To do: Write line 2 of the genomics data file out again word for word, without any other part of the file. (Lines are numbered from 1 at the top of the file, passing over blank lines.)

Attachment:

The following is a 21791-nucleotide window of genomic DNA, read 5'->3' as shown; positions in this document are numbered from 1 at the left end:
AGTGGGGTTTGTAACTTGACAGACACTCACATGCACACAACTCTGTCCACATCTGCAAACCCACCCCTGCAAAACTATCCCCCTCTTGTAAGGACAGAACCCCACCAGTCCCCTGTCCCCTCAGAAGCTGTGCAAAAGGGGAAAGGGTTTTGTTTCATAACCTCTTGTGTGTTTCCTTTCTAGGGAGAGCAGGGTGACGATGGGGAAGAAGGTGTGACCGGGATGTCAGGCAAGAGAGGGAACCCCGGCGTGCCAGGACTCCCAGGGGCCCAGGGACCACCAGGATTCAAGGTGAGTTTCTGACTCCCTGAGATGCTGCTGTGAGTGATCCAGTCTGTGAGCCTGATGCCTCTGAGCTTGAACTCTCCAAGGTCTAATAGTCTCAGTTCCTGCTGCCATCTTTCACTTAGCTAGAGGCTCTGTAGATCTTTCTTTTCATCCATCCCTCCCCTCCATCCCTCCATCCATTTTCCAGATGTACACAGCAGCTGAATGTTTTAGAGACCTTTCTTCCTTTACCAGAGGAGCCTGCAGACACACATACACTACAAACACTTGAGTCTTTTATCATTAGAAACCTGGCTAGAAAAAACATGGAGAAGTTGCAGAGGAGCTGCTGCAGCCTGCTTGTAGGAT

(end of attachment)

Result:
AGTGGGGTTTGTAACTTGACAGACACTCACATGCACACAACTCTGTCCACATCTGCAAACCCACCCCTGCAAAACTATCCCCCTCTTGTAAGGACAGAACCCCACCAGTCCCCTGTCCCCTCAGAAGCTGTGCAAAAGGGGAAAGGGTTTTGTTTCATAACCTCTTGTGTGTTTCCTTTCTAGGGAGAGCAGGGTGACGATGGGGAAGAAGGTGTGACCGGGATGTCAGGCAAGAGAGGGAACCCCGGCGTGCCAGGACTCCCAGGGGCCCAGGGACCACCAGGATTCAAGGTGAGTTTCTGACTCCCTGAGATGCTGCTGTGAGTGATCCAGTCTGTGAGCCTGATGCCTCTGAGCTTGAACTCTCCAAGGTCTAATAGTCTCAGTTCCTGCTGCCATCTTTCACTTAGCTAGAGGCTCTGTAGATCTTTCTTTTCATCCATCCCTCCCCTCCATCCCTCCATCCATTTTCCAGATGTACACAGCAGCTGAATGTTTTAGAGACCTTTCTTCCTTTACCAGAGGAGCCTGCAGACACACATACACTACAAACACTTGAGTCTTTTATCATTAGAAACCTGGCTAGAAAAAACATGGAGAAGTTGCAGAGGAGCTGCTGCAGCCTGCTTGTAGGAT